A new life for the Rohingya

Photographs by Antonio Faccilongo
Story by Kyle Almond, CNN

They’ve been streaming in by the thousands each day: Rohingya Muslims fleeing violence in Myanmar and finding refuge across the border in Bangladesh.

More than 500,000 Rohingya have fled Myanmar since late August, creating “a humanitarian and human rights nightmare,” according to Antonio Guterres, secretary-general of the United Nations.

Witnessing this firsthand was Italian photographer Antonio Faccilongo, who spent two weeks in Bangladesh taking photos for Doctors Without Borders, one of the many aid organizations in the area.

Faccilongo followed refugees as they made a new home in a new country. His photos reflect the poor living conditions in camps, but he said many of the people he met were just glad to finally be safe.

“They are not ambitious. They just need a tent and some food and they are happy,” he said.

Children sleep inside a tent at one of the refugee camps in Bangladesh.

The Rohingya are a Muslim minority who come from Myanmar’s Rakhine State but are not recognized there as citizens. They are considered by many human rights groups to be among the world's most persecuted people.

Hundreds of thousands of Rohingya were already in Bangladesh before the recent exodus that began in late August. On August 25, Rohingya militants killed 12 security officers in coordinated attacks on border posts, according to Myanmar’s state media. The military responded with intensified “clearance operations” against “terrorists,” driving thousands of people from their homes. Satellite photos released by Human Rights Watch showed entire villages torched to the ground.

UN human rights chief Zeid Ra'ad al-Hussein called the Rohingya crisis a “textbook example of ethnic cleansing.” Myanmar’s government has denied this claim, saying they are fighting terrorists and taking “full measures to avoid collateral damage and the harming of innocent civilians.”

Men reach for a jug during an unofficial water distribution. “When the water cans were almost (gone), I saw two men struggling to win one,” Faccilongo recalled. “The meaning of that struggle was to be able to give water to their own family to survive. It was very painful. In the Western countries, we have water at any moment we want. It is a primary good guaranteed to everyone. Inevitably this makes me feel guilty. Even more so because I had a canteen in my backpack, which after a few hours I could fill again.”

During his stay in Bangladesh, Faccilongo said he met many Rohingya who faced violence crossing the border or before leaving Myanmar. Some of their family members were killed or badly hurt.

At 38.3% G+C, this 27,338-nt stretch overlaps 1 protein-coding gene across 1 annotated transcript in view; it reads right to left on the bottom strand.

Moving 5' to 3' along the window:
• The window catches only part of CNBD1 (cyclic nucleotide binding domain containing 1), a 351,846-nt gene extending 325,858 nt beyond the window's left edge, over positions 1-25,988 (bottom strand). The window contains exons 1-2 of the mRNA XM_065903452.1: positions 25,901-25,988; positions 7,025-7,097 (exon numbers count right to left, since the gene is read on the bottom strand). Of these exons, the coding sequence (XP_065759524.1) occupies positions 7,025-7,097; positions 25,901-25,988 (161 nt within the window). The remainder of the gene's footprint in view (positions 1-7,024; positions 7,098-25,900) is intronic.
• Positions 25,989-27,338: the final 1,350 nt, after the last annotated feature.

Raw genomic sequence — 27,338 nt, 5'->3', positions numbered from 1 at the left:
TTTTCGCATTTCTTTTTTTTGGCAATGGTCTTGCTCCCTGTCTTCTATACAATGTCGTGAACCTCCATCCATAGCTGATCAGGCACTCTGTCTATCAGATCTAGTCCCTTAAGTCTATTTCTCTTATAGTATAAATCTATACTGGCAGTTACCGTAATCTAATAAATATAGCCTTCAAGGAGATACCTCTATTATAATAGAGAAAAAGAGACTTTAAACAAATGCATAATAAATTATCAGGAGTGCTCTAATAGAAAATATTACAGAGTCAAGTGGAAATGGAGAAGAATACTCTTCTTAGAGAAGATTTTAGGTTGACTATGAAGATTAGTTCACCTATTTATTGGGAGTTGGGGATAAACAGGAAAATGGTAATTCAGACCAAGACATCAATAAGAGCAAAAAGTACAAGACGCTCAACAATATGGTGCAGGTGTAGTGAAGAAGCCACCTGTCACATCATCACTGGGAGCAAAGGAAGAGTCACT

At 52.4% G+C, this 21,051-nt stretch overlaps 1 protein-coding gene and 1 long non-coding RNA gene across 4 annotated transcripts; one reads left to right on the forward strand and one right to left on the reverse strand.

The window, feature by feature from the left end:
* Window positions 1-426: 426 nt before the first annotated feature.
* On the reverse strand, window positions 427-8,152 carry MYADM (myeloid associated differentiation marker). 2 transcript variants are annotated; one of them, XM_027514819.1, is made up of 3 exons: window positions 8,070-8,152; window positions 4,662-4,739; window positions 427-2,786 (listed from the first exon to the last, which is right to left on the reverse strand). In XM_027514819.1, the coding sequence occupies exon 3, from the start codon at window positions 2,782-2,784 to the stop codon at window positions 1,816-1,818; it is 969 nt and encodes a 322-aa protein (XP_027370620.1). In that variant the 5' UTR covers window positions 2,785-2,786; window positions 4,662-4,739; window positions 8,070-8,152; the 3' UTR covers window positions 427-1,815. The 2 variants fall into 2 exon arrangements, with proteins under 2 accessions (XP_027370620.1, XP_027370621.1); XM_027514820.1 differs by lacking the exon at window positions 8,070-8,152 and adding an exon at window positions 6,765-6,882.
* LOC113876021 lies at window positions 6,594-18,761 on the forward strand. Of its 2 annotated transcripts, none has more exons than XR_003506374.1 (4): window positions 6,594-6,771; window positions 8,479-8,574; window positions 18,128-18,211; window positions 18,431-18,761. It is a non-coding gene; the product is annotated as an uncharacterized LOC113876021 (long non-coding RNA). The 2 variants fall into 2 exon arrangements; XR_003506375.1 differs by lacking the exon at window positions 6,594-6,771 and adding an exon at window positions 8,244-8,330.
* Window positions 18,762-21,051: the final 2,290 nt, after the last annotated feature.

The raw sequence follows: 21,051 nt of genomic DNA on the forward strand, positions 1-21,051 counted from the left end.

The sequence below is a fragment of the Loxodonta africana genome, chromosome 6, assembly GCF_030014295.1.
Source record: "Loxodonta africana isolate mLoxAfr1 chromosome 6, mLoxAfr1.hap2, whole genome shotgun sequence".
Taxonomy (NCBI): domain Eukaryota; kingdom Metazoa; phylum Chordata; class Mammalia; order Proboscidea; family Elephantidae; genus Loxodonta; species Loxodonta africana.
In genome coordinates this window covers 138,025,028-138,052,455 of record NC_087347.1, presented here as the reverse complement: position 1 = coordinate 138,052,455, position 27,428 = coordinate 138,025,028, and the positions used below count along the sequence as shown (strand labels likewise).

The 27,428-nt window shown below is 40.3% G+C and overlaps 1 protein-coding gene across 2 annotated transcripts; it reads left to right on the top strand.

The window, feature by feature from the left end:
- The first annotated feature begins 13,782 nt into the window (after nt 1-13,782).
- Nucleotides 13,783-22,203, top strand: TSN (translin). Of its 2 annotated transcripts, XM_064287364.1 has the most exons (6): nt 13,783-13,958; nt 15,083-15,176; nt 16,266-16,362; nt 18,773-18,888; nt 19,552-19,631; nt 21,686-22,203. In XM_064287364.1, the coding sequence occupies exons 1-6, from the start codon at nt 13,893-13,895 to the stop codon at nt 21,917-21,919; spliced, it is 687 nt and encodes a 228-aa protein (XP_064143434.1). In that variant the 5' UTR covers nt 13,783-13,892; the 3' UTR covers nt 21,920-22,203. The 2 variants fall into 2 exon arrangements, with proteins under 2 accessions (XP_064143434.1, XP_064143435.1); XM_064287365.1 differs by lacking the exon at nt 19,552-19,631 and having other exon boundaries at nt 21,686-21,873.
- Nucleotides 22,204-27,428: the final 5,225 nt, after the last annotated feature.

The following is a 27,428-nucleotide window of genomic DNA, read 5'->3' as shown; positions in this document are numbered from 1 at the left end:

“They often invite me in their tents to tell their story or just to see a Western white man with a lot of clothes and photographic equipment that, in their eyes, is really strange. But the trauma hidden behind their smiles occasionally emerges,” he said. “For example, on more than one occasion when I tried to play with the kids, with delicacy ... they just got frightened by seeing me approach.”

The refugees have been welcomed by Bangladesh and by nongovernmental organizations that are set up to help provide food, water, medical care and other necessities. But they face an uncertain future. They have little to no money, Faccilongo said, and it remains to be seen where they will ultimately end up.

A man lies on the floor of a house in Bangladesh. Faccilongo was told the man became paralyzed after being attacked and beaten by Myanmar soldiers as he crossed the border.

Faccilongo met one woman who was afraid that when she left the hospital, she would no longer receive help from the aid organizations or be able to build her tent.

“I gave her the equivalent of 50 euros to help her in the early days outside the hospital,” he said. “She looked me straight in the eyes and with a kindly tone of voice told me that perhaps now that she is rich her husband would return to them and she would open a small shop.

“It's amazing how the equivalent of a dinner for two people in the Western (world) equates to the hope of a better life.”

Rohingya refugees set up a new refugee camp in Bangladesh.

Workers build a new Doctors Without Borders clinic in the Balu Khali refugee camp, which is in Cox’s Bazar, Bangladesh.

A child’s height is measured at one of the refugee camps. Faccilongo said symptoms of post-traumatic stress are most evident in children.

Rohingya patients rest at a clinic in the Kutupalong refugee camp.

A boy bathes in one of the refugee camps.

Sellers from a local market. Faccilongo said the refugees don’t have much money.

Men bury their mother in the Kutupalong refugee camp.

A list of children’s names is seen in a Doctors Without Borders clinic in the Kutupalong camp.

A woman with tuberculosis is transported in a basket by her two sons.

Children play soccer in the Kutupalong camp.

Antonio Faccilongo is an Italian photographer based in Rome. He is represented by Getty Images Reportage. Follow him on Facebook, Instagram and Twitter.

Photo editors: Brett Roegiers and Bernadette Tuazon